Palitaw (sweet rice dumplings)
Palitaw is another tasty traditional glutinous rice cake. As the term suggest, ‘palitaw’ is cooked directly in a boiling water until it is cooked. ‘Palitaw’ means to float in Tagalog (‘palutaw’ in Cebuano and other local language). Again, Palitaw is made of glutinous rice, granulated sugar, grated coconut meat and other ingredients. Usually served cold or chilled.
Puto Cheese (or steamed rice cake with cheese) is a derivative of the traditional ‘puto’ which is usually prepared by steaming glutinous rice. The difference, obviously, is that this Puto Cheese is prepared with cheese topping among other combinations. Some serves Puto Cheese with grated coconut topping, and it is becoming a custom for many to eat it with dinuguan or pork blood stew – the combination of which really tastes fanstastic!
Biko is the most traditional Filipino food and the easiest rice cake to prepare. It is made of glutinous or sticky rice, coconut milk, and brown sugar (or any sugar). It said it is easy because you just mix at once the glutinous rice, coconut milk, sugar and then cook it over a fire in a pot. Of course, some variations would also taste better – like spreading some condensed milk, grated nuts and coconuts, etc as toppings.
It is also a glutinous rice cake and almost similar to Biko. The difference between the two is that a Puto Maya taste less sweet but salty. In addition to its special taste and flavor, Puto Maya is usually prepared with ginger juice or the ginger itself. Similar to most of such delicacies, Puto Maya is usually served over a piece green banana leaf. I believe that the fresh banana leaf adds flavor to it.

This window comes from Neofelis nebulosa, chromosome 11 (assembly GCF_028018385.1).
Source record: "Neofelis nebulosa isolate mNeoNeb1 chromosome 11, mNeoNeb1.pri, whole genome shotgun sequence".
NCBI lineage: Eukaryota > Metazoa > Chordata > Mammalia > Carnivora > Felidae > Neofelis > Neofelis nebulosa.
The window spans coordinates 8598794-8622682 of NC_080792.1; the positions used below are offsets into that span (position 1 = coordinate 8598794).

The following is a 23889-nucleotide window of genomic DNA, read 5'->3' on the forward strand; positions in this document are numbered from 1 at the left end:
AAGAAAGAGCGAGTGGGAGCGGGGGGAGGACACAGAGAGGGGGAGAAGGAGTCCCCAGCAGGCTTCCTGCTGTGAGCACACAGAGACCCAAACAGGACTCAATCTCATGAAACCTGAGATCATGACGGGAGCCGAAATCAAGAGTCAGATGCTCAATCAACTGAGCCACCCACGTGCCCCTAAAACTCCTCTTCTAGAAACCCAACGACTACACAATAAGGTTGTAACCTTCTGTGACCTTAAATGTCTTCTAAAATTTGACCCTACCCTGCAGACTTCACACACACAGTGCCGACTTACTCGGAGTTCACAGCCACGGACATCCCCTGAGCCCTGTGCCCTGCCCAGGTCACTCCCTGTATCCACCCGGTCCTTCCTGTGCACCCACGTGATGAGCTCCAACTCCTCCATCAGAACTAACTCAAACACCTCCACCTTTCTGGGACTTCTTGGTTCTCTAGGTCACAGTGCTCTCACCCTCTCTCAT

Binignit is one of my favorites since I was little (especially during breaktime in elementary)! Binignit is some sort of a sweet stew, but it doesn’t contain any meat. It is bascially a combination of chopped sweet potatoes (kamote), coconut milk, ripe banana (cardaba or lakatan), and sugar. Variations of Binignit may contain jackfruit meat, sago pearls (starch from a tropical palm stem, center or pith, which are usually round in shape). A simple variation of Binignit is Tabirak, which is simply made of sweet potatoes, coconut milk and sugar.
Budbod is a Pinoy traditional rice cake but rolled. It is usually cooked wrapped inside a young banana leaf. Among many variations, basically it is a combination of sticky or glutinous rice, coconut milk and sugar. The banana leaf makes it tastes a lot better, besides being very practical to be easily brought anywhere without usually plates or other containers.
A Budbod goes well with a traditional coffee, ginger tea or hot cacao drink especially in the early morning.
Leche flan – caramel custard with condensed milk and egg yolks
Pan de Sal – baked salted bread
Halo-halo – iced assorted beans and fruits topped with some ice-cream.
Thank you for reading and enjoying the traditional Filipino snacks featured in this page. These are healthy food and are traditionally not contained with artificial ingredients.
Have a happy and healthy life!